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Senator Chris Dodd, Chairman/CEO of the Motion Picture Association of America, today set the new leadership team under his watch, including a promotion for Michael O’Leary to SEVP of Global Policy and External Affairs. Dodd also brought in his former Deputy Chief Of Staff from his U.S. Senate days Lori McGrogan to become Senior Adviser To The Chairman. He also revamped the internal PR staff, hiring Laura Nichols, now MPAA’s EVP Global Communications.
O’Leary, in his new role, will supervise all international, federal and state affairs operations. In addition, O’Leary will oversee the Association’s technology and research efforts. Previously, he had been EVP of Government Affairs, responsible for the development and the implementation of the MPAA’s domestic government policy priorities and federal and state legislative and regulatory strategies. According to his official bio, O’Leary has nearly 20 years of intellectual property policy and enforcement experience. Before coming to work for the MPAA, O’Leary served as Deputy Chief for Intellectual Property in the Computer Crime and Intellectual Property Section of the Department of Justice, where he prosecuted and supervised major domestic and international criminal intellectual property investigations and prosecutions.
Dodd said in a statement: “The creative community’s voice in Washington will be critical in the months and years ahead as our leaders debate what will be the best, most cost-effective ways to produce new jobs and protect the ones we have. We’ve assembled a senior team, who, together … Read More »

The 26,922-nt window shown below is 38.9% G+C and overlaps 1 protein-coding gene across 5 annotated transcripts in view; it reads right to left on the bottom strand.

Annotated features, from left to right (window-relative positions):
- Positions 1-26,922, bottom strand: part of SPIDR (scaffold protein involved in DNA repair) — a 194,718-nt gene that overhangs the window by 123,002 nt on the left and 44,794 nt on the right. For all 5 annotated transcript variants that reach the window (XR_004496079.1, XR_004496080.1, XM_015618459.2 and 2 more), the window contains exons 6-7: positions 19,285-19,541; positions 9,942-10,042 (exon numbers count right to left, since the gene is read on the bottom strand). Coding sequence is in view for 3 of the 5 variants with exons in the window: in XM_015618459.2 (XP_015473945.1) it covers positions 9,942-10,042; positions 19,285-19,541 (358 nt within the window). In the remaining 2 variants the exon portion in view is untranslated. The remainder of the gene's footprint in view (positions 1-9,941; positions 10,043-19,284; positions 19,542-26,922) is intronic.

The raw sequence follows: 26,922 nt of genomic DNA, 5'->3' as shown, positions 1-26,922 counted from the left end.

MPAA chairman and CEO Chris Dodd and News Corp. boss Rupert Murdoch both made appearances at the Shanghai International Film Festival, which kicked off over the weekend. And both took different approaches to a mostly contentious relationship between the host country and Hollywood. Dodd gave a keynote speech in front of a number of government officials and Chinese film industry leaders at the fest’s co-production forum, praising China’s strides and mostly playing nice in his official remarks, saying things like, “All the ingredients are there for China’s film industry to become a major player on the world stage, just as China has always been a major player on the world cultural stage.” On the sidelines he was slightly more pointed about what Hollywood sees as serious problems with China — piracy and a restriction on foreign studios distributing movies there — but there was nothing in his speech, for example, about China recently ignoring a WTO-imposed deadline to open its borders to foreign-distributed fare. Dodd’s explanation when pressed by the Associated Press: ”I will not ignore the concerns that Hollywood has raised for years, but I will not fail as well to acknowledge and indeed celebrate, if you will, the progress we have made.” He added, “I’ve been around long enough to know that … if I’m going to have a productive conversation with you about something, I’m not going to start off by punching you in the nose.” Meanwhile, Murdoch … Read More »